Dismal Loss In Dallas, Habs Downed 6-2

Photo: Glenn James / NHLI via Getty Images

Photo: Glenn James / NHLI via Getty Images

Dismal Loss In Dallas, Habs Downed 6-2

Given the mood, the slim pickings of good moments, and the score, this will be less recap, more thoughts than usual. I mean, what can I say about Saturday night’s game that hasn’t been said already in every curse-word filled posting on social media? The Habs didn’t just lose; they lost 6-2. The only other time that happened was when they lost to the Colorado Avalanche, 6-1, and it didn’t feel good back then either.

The game started well enough; the Habs were playing well. They looked strong, and focused.

And then the wheels came off. The Stars scored first. And second. And third.

It was only when Daniel Carr scored the Habs’ first goal in the second period that there seemed to be a spark on the ice, but even then, it looked like they were skating reluctantly.

The Canadiens have lost 8 of their last 10 games. Here’s the thing: in most of those, they have played well. They’ve been organized, the lines have worked, and the only thing they were unable to do was score a goal more than their opponent.

On Thursday night, when they lost to Los Angeles in their first shutout of the season, they took 45 shots on Jonathan Quick. That is not the sign of a team that isn’t trying; quite the opposite.

Against the Washington Capitals a couple of weeks ago, they were edged 3-2 and played one of their best games.

This game was not the same case; they did not have what it takes to mount a comeback, and that was disconcerting, to say the least.

After the game (which I will not recap, to spare you the reliving of this horror), Max Pacioretty expressed rare anger:

Here’s my problem with it: first, that kind of passion should have come out during the game. Even in the 3rd period, where they could have come back, he should have used that frustration in the room, given the first speech-of-desperation in his reign as captain, and lit a fire under the guys to come out desperate and hungry in the 3rd. If he made that speech, he needs to brush up on his motivational speaking skills. If he did not, he should have.

Secondly: as captain, that comment seems wildly inappropriate. That “it’s a joke” comment would have been better had he specified. See, he’s part of the team that contributed to the “joke” and some words of accountability would have been more appropriate.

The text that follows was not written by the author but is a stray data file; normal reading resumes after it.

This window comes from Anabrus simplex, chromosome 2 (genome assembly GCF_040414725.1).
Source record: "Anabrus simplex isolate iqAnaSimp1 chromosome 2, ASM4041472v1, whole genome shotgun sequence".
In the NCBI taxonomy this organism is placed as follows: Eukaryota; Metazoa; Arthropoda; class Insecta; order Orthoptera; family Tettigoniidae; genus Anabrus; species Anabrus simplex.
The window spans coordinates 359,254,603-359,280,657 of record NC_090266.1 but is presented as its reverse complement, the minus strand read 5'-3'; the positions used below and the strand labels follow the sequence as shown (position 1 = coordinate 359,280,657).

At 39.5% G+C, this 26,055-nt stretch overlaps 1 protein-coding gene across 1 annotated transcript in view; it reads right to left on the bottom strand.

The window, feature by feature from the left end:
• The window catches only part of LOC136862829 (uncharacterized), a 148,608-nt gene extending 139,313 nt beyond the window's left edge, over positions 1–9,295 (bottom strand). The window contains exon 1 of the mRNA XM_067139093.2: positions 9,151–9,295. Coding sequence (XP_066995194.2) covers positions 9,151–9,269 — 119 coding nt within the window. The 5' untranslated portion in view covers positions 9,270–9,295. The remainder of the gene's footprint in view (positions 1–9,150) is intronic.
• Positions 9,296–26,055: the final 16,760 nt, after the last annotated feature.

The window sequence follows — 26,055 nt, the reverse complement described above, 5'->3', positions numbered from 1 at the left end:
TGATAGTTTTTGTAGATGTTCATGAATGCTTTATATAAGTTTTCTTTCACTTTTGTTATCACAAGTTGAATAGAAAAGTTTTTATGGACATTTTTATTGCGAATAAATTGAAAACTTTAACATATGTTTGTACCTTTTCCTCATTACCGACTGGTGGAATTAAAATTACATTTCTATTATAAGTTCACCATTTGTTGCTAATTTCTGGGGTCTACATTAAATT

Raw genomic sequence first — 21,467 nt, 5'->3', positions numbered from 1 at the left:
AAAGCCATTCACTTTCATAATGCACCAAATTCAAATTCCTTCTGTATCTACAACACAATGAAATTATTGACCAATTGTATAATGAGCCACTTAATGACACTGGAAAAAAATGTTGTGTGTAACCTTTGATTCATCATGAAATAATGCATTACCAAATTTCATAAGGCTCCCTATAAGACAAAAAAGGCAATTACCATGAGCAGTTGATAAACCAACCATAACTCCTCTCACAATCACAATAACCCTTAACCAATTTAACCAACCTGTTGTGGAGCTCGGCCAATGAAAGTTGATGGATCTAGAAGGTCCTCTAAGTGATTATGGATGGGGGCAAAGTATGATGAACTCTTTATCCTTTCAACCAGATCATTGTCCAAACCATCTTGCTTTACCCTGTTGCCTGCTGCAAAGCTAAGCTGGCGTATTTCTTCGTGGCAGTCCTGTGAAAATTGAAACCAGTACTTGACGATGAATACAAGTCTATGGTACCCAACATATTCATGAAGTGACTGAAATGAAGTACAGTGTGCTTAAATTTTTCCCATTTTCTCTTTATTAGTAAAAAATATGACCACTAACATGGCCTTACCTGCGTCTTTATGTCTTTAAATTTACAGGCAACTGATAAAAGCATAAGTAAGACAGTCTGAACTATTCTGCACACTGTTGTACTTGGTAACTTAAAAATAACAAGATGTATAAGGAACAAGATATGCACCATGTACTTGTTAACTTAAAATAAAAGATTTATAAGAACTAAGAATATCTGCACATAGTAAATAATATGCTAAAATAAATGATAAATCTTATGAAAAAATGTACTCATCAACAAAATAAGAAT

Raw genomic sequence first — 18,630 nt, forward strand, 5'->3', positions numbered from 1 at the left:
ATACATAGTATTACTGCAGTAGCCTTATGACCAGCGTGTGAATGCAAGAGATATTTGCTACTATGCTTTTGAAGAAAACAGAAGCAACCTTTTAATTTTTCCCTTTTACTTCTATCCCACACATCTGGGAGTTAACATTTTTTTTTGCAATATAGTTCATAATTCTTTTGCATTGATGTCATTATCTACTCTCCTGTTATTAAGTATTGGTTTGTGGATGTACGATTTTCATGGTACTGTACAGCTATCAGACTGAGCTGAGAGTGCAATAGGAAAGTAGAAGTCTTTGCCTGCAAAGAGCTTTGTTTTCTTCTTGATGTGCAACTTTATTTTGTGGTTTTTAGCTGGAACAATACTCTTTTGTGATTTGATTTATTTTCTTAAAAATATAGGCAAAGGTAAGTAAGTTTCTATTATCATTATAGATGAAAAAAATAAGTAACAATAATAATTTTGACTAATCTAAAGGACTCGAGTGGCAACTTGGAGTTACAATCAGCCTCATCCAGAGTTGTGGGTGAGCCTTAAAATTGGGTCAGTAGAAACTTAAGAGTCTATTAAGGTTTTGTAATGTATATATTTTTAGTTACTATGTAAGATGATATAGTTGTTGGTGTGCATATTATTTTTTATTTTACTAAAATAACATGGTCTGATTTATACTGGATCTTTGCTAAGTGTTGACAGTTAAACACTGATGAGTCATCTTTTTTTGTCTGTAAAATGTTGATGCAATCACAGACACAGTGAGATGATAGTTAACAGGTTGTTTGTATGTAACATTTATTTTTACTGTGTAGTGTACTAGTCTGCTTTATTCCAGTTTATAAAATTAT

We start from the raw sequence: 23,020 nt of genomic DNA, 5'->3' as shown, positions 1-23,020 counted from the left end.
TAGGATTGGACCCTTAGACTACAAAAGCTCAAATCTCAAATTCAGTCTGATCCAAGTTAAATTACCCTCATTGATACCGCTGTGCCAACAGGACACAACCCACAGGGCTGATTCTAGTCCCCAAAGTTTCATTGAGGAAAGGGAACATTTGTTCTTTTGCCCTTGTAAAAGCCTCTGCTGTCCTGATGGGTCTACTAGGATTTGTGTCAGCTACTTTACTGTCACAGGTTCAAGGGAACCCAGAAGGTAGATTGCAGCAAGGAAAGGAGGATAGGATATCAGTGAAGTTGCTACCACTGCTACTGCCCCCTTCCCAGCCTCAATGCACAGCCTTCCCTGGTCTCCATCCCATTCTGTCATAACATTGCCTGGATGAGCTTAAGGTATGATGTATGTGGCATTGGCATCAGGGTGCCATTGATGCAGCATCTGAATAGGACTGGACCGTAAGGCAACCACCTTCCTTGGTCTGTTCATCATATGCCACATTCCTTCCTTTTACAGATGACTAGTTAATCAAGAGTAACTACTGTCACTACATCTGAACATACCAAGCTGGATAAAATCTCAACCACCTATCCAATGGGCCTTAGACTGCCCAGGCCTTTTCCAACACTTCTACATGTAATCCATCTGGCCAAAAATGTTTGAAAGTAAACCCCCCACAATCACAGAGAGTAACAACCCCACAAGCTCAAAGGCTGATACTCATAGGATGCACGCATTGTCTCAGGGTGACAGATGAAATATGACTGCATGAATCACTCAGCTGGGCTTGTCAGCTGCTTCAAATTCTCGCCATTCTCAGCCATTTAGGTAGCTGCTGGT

That said, I completely understand his emotions; the team that came out of the starting gate this season, blasting through one opponent after the other, even after losses, is looking rather vulnerable. It’s hard for fans, so I can only imagine it’s harder for the captain.

Referees were abysmal. They made at least 3 soft calls – 2 against Michael McCarron, one against Nathan Beaulieu – 2 of which led to goals.

Alexei Emelin was the target of a headshot for which Patrick Eaves sat 2 minutes. I truly hope the Department of Player Safety has a little talk with Eaves; it was a dirty hit.

Jeff Petry was hit by Jamie Benn in the second period, was knocked to the ice, and led to the Stars’ 4th goal. I felt the hit was dirty, a blindside that was dangerous. Others disagree. But with the refs this game, it added to my disdain over their lack of consistency. They made soft calls and missed important ones – other than the disputed Petry hit. (Petry, by the way, left the game and didn’t return in the 3rd; he is said to have the ubiquitous “upper body injury”)

That said as well, the Habs sent no fewer than 3 pucks over the glass, sitting for the ridiculous “delay of game” penalty. Here’s why I have a problem with that penalty: does it really delay the game? There are buckets of pucks at the disposal of the referees; no one needs to go climbing into the stands to find the puck among the crowds. It takes a few seconds to procure a new puck, and it’s likely none of the players is deliberately hitting the puck into the crowd.

But 3 in one night? That was a new one for me. Even Michel Therrien said as much:

Let’s talk about Therrien. The “Fire Therrien” crowd is out in full force. These were the same people who said nothing when the team was winning. And say nothing when the Habs win the (currently rare) game. But they’re now calling for his head.

Therrien cannot be blamed for these losses. Each and every player has a personal responsibility to get into the game, to support his team and give his goaltender an easier time than the other goalie.

Therrien has not “lost the room”, nor is he being fired by Marc Bergevin. I get that it’s hard to accept our team played sub-par hockey, but playing the Blame Game is too easy. Win as a team, lose as a team. Either way, coach is still just a guy behind the bench.

I will, however, continue to bemoan his incessant line shuffling. I’ve said this before, but it bears repeating: the players will learn their linemates much more quickly, and much more thoroughly if they are given a chance to play a full 60 minutes without wondering who will be on their right or left every other shift.

So, stop the juggling, Coach. We’d like to see some predictability, and it’s likely the players would as well.

The bottom line is this: it’s still not time to panic. We’ve been here before – last season seems a distant memory but we were here. And it isn’t a sign of the apocalypse. The Habs will bounce back, and we’ll all be singing the olĂ© before long.

Next game is Monday in Nashville when the Predators host the Habs. Puck drop is 8 p.m. ET.

 

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